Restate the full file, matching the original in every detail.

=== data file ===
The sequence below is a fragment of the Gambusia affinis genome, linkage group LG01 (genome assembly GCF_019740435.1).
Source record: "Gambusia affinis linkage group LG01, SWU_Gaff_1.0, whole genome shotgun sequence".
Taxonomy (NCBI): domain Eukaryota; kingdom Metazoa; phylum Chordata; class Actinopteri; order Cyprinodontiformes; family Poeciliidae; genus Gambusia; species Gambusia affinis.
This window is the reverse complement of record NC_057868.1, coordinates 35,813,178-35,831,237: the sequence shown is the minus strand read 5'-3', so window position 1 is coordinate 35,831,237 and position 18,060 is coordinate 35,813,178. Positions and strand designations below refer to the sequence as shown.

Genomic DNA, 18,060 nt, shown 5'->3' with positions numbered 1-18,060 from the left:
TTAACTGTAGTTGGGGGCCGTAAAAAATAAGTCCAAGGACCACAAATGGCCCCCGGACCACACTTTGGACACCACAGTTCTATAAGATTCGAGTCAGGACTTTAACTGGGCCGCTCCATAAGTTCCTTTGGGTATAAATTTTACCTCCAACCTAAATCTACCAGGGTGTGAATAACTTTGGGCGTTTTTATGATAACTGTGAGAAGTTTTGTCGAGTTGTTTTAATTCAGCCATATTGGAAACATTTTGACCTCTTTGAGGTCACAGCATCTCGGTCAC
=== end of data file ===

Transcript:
The sequence below is a fragment of the Gambusia affinis genome, linkage group LG01 (genome assembly GCF_019740435.1).
Source record: "Gambusia affinis linkage group LG01, SWU_Gaff_1.0, whole genome shotgun sequence".
Taxonomy (NCBI): domain Eukaryota; kingdom Metazoa; phylum Chordata; class Actinopteri; order Cyprinodontiformes; family Poeciliidae; genus Gambusia; species Gambusia affinis.
This window is the reverse complement of record NC_057868.1, coordinates 35,813,178-35,831,237: the sequence shown is the minus strand read 5'-3', so window position 1 is coordinate 35,831,237 and position 18,060 is coordinate 35,813,178. Positions and strand designations below refer to the sequence as shown.

Genomic DNA, 18,060 nt, shown 5'->3' with positions numbered 1-18,060 from the left:
TTAACTGTAGTTGGGGGCCGTAAAAAATAAGTCCAAGGACCACAAATGGCCCCCGGACCACACTTTGGACACCACAGTTCTATAAGATTCGAGTCAGGACTTTAACTGGGCCGCTCCATAAGTTCCTTTGGGTATAAATTTTACCTCCAACCTAAATCTACCAGGGTGTGAATAACTTTGGGCGTTTTTATGATAACTGTGAGAAGTTTTGTCGAGTTGTTTTAATTCAGCCATATTGGAAACATTTTGACCTCTTTGAGGTCACAGCATCTCGGTCAC